Biden’s exploitation of the Tulsa tragedy

The president used the anniversary of this vile racist massacre to score petty political points.

Sean Collins
US correspondent

Topics Identity Politics Politics USA

Earlier this week, Joe Biden visited Tulsa, Oklahoma to mark the 100th anniversary of the race massacre that devastated a black community. This massacre is not often recognised in American history, and it deserves proper commemoration. Unfortunately, Biden did not simply commemorate this tragedy. Instead, he used the occasion to make the false claim that the racism of Tulsa in 1921 is just as prevalent in the US in 2021, and to promote policies designed to ratchet up racial conflict.

The attack in Tulsa was a true atrocity, one of the worst in US history, even among many despicable racist massacres. It was triggered when a 19-year-old black man was arrested for the alleged sexual assault of a 17-year-old white woman in an elevator – a charge that was dubious. About 75 armed black men arrived to protect the arrested man from a white lynch mob, and a gun battle broke out. The white mob then went on the rampage through the thriving Greenwood District, known as Black Wall Street for its prosperous black businesses. Attackers set the district on fire – even dropping incendiary bombs from aeroplanes. By the end, the neighbourhood was in ruins, up to 300 black people were killed, and many of the black survivors were sent to internment centres. No one was prosecuted for these awful crimes.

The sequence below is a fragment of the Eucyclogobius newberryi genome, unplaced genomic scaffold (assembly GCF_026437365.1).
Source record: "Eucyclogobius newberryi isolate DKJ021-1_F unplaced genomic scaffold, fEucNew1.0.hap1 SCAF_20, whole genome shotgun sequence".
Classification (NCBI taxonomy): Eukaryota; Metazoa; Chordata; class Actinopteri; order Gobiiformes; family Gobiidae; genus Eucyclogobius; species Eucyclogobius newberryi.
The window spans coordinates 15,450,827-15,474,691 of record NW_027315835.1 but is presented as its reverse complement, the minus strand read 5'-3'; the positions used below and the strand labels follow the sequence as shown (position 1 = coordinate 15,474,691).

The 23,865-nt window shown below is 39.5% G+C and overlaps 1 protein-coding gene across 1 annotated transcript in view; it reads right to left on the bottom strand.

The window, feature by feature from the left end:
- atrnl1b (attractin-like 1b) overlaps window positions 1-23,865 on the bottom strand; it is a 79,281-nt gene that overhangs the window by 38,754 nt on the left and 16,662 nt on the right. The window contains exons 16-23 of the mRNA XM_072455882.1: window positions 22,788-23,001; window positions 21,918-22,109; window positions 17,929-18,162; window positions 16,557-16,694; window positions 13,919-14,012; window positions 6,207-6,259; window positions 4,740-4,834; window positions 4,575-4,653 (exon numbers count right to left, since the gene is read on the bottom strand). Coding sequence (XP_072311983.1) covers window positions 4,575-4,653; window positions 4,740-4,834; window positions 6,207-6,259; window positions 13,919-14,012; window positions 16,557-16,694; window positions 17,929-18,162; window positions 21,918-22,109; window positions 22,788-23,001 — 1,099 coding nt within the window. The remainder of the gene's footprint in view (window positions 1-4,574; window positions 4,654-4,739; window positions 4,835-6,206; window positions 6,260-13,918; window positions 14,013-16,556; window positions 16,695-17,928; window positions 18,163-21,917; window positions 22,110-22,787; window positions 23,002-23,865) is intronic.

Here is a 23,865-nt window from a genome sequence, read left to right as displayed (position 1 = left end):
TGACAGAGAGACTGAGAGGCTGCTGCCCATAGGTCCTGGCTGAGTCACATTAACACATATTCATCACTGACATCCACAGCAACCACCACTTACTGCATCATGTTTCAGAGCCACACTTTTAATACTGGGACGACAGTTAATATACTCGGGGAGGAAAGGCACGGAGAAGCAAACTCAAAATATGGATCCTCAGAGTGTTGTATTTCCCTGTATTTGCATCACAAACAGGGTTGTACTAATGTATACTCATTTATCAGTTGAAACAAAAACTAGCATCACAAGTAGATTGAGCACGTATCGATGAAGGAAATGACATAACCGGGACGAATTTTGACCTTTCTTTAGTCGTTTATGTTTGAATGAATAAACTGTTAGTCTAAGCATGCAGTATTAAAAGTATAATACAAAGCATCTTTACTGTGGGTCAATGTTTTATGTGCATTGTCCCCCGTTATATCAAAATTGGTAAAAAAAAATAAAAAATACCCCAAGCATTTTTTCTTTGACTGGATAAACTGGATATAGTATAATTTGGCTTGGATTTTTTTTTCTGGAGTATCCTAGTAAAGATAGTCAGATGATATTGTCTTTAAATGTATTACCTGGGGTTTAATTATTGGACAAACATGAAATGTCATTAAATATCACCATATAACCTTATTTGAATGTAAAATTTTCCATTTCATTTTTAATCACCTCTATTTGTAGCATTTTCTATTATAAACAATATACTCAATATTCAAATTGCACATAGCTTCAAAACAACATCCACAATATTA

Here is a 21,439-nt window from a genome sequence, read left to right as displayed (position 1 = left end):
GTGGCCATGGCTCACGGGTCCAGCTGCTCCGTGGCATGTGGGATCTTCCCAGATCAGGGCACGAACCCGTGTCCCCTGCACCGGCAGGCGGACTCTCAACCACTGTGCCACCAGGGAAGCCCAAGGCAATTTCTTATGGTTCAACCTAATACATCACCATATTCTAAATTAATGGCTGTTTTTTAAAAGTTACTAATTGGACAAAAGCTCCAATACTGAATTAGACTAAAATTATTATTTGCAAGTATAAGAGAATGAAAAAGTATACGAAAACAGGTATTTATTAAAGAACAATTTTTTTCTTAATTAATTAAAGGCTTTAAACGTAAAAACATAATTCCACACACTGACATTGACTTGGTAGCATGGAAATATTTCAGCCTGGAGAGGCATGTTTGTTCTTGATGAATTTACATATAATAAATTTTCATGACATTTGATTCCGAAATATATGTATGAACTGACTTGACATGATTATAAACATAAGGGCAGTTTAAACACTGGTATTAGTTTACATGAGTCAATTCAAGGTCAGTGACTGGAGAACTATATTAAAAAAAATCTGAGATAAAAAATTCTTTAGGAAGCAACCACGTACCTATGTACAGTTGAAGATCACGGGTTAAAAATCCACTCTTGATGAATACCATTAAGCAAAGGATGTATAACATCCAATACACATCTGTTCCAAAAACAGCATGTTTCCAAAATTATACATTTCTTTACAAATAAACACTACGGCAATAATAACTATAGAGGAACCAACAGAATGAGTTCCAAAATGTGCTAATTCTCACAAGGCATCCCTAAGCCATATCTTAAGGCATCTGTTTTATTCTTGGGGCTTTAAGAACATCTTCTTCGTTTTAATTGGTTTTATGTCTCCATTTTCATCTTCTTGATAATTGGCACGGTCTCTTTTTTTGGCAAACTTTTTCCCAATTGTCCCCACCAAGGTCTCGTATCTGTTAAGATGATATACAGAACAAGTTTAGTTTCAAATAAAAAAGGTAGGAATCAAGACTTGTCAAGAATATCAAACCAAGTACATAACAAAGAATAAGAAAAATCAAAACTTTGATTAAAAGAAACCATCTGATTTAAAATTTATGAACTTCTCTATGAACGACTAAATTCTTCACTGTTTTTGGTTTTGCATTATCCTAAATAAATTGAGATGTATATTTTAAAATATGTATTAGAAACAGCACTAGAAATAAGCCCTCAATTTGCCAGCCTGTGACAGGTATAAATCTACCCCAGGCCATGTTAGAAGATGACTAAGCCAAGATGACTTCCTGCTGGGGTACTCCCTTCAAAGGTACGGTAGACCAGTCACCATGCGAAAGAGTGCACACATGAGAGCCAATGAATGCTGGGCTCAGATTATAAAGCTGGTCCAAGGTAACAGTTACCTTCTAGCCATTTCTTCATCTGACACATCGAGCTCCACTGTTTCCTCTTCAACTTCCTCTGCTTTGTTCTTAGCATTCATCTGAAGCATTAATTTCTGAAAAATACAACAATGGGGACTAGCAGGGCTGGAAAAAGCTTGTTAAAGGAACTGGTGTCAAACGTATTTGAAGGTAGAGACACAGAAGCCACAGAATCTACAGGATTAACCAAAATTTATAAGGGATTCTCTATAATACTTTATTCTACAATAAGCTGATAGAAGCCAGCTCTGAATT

Americans should remember and mark this racist violence. Tulsa should remind us of the wickedness of viewing society, and treating people differently, on the basis of race. It should serve as a warning that racial division risks terrible bloodshed. At the same time, we can also draw some hope from the fact that the Tulsa massacre is widely condemned today for the atrocity it was, and that the virulent racism that fed the white mob in 1921 is no longer tolerated.

But that’s not the type of commemoration Biden had in mind. He sought to leverage the occasion to push his administration’s propaganda about the supposedly severe threat of white supremacy in the US today. In drawing crude analogies between 1921 Tulsa and today, Biden ultimately cheapened the gravity of the Tulsa race massacre. He sought to harness the emotion of this memory to support his mundane political initiatives. Biden even inserted excerpts from a standard stump speech about his infrastructure bill into what should have been the remembrance of a terrible event.